As Gugulethu residents mark the area’s 60th anniversary, various NGOs, churches and the police have joined hands in the quest to combat crime.
Residents appealed for calm and peace, while also celebrating the pride they felt for the area, during a mass prayer held on Thursday January 25, at the Gugulethu Sports Complex.
They condemned police killings, rape, teenage pregnancy and the abuse of drugs.
Gugulethu police said they are struggling to win the war against crime and called on residents and church leaders to help them.
All the speakers agreed that crimes such as domestic violence, police killings, rape and robbery were rife in Gugulethu.
Deputy Minister of Police, Bongani Mkongi, said practical steps were being taken to solve crime in the area.
“This is a launch to revive Gugulethu. We feel that criminals are roaming our streets. This is something that we will not tolerate. We have to deal with the taxi rank in Eyona. We know that amaphela are robbing people,” he said.
Mr Mkongi appealed to Mayor Patricia de Lille to deploy more City police in the townships. “Those police should not sit in the city, but to also rid crime in the streets. But we are also praying to minimise the killing of police which looks common in the area.”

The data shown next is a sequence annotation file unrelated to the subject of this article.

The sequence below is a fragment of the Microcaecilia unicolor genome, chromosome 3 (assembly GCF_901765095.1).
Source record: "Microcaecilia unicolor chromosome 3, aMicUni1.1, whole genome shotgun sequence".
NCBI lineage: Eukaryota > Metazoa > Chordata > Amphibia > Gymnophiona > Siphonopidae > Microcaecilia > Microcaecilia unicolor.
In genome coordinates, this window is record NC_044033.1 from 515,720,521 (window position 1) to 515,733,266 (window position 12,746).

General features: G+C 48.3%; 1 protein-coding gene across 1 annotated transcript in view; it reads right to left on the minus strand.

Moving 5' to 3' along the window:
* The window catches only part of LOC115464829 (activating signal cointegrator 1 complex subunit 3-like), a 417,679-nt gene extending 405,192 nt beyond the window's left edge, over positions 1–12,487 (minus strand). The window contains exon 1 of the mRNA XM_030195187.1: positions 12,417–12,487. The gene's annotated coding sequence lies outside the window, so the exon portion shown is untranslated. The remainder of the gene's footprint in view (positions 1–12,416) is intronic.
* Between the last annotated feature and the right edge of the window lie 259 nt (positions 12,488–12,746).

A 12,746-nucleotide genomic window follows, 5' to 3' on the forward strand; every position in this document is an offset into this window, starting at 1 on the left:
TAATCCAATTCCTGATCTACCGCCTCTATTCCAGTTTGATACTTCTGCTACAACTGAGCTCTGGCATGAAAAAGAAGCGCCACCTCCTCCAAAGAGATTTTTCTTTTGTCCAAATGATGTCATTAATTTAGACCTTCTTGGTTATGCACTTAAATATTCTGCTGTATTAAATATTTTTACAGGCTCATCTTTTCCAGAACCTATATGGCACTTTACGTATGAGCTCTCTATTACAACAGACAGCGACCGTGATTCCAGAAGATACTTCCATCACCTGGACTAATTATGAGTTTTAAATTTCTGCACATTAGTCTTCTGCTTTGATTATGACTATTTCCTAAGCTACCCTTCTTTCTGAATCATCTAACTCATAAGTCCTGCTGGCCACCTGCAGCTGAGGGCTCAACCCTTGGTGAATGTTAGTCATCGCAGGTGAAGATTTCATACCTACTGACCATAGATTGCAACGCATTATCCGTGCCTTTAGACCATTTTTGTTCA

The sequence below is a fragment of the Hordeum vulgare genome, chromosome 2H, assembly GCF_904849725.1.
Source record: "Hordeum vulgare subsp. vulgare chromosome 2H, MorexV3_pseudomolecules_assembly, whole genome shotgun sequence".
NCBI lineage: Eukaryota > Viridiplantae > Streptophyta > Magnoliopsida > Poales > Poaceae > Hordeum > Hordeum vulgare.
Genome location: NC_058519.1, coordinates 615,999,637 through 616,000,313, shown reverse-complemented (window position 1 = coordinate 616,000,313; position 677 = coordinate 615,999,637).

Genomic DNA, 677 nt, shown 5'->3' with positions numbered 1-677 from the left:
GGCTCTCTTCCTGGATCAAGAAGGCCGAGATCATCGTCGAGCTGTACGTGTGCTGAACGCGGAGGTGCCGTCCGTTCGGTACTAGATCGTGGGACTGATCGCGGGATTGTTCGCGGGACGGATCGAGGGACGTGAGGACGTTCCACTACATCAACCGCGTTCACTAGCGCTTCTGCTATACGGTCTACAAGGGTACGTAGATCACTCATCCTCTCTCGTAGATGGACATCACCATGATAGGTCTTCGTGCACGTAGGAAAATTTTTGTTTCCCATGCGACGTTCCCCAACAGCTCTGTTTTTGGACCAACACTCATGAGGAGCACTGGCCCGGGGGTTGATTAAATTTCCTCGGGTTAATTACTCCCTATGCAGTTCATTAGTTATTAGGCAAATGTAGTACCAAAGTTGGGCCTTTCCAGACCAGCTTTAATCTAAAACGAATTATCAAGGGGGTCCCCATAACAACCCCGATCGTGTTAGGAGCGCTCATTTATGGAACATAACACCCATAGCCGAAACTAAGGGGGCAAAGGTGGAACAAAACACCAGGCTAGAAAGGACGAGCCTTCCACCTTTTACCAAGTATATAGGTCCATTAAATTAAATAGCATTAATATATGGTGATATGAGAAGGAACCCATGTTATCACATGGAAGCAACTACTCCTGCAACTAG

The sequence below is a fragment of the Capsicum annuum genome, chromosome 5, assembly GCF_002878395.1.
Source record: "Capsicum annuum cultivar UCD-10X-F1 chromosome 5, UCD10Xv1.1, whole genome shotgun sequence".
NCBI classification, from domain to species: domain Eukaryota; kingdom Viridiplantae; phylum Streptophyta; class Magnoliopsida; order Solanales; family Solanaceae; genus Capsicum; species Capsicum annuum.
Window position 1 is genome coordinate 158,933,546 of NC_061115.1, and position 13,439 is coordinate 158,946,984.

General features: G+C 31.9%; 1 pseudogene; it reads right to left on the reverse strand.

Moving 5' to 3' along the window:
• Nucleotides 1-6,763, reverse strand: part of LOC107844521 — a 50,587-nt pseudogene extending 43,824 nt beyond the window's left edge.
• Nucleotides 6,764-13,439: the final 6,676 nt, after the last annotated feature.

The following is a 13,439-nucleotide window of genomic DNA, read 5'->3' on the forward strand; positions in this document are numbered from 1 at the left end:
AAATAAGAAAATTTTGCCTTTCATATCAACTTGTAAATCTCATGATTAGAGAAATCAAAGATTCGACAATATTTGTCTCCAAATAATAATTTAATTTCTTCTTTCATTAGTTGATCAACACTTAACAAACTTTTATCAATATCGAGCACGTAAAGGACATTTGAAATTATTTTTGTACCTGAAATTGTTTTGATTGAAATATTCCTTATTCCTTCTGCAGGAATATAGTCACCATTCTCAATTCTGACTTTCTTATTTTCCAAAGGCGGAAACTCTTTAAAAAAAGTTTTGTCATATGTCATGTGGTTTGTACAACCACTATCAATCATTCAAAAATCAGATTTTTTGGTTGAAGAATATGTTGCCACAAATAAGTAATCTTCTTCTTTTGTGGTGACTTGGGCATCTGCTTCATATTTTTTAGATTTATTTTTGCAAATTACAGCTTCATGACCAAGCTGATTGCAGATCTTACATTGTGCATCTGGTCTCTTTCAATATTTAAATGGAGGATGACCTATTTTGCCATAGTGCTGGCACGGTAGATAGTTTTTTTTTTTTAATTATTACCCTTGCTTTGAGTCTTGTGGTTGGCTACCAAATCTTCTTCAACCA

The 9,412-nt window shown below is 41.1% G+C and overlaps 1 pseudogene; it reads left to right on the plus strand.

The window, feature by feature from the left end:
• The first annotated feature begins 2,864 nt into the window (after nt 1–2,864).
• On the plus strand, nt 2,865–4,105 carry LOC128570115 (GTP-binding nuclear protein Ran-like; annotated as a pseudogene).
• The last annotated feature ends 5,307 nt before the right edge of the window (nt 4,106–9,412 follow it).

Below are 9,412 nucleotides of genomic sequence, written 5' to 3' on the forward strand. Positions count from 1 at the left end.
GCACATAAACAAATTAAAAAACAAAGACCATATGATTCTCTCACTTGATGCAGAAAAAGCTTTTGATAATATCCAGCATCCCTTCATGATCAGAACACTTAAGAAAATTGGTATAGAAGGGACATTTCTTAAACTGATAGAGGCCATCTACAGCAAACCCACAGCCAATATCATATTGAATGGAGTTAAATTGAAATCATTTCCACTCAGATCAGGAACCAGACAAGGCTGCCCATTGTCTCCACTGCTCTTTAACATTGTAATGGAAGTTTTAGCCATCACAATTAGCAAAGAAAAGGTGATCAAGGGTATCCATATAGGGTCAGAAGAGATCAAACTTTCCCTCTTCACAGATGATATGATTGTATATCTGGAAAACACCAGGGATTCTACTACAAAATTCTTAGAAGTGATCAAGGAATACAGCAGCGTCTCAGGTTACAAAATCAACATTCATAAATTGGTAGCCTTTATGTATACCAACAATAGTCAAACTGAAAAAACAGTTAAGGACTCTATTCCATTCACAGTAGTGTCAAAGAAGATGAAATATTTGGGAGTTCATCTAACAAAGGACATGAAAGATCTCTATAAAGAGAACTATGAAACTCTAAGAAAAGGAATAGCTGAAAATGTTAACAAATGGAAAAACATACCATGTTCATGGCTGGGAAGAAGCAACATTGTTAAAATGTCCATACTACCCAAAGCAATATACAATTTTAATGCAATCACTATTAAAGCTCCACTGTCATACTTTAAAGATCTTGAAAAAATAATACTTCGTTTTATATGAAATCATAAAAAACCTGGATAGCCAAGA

Mr Mkongi said unemployment was a huge challenge facing the area.
He said it drove young people to commit crime and drugs.
However, he said he was hopeful that the Gugulethu Development Forum (GDF) and other stakeholders would assist young people in the area.
Mr Mkongi also called on residents to rebuild civic organisations and street committees. He said police should fight fire with fire when dealing with criminals. “We gave the guns. When a criminal raises their hands with a gun, police should not look away but respond by firing. We cannot lose our members cheaply to criminals. Rid our streets of criminals,” he said.
Ms De Lille admitted that the issue of crime was out of control. She called on everyone to unite against it .
She said the deployment of the City police was not guaranteed. “We need to work together. We know our youth are in drugs and crime because of the social problems and lack of jobs. But there is certainly not enough police in the City of Cape Town,” she said.
Samora Nompunga, chairperson of the GDF, said in the 60 years of its existence, Gugulethu was yet to claim its pride.
He said it was about time that residents got up and fought crime.
He said they had a series of programmes planned for the year, and hoped that things would improve for the area.
Deputy Provincial Commissioner, Major General Mpumelelo Manci, appealed to residents to work with police. He said police worked under difficult conditions and were also human beings.
“Police are public assets. They are the eyes for the nation. They need to be protected too, by the residents they are protecting.”
He said it was about time that everyone help in the fight against crime.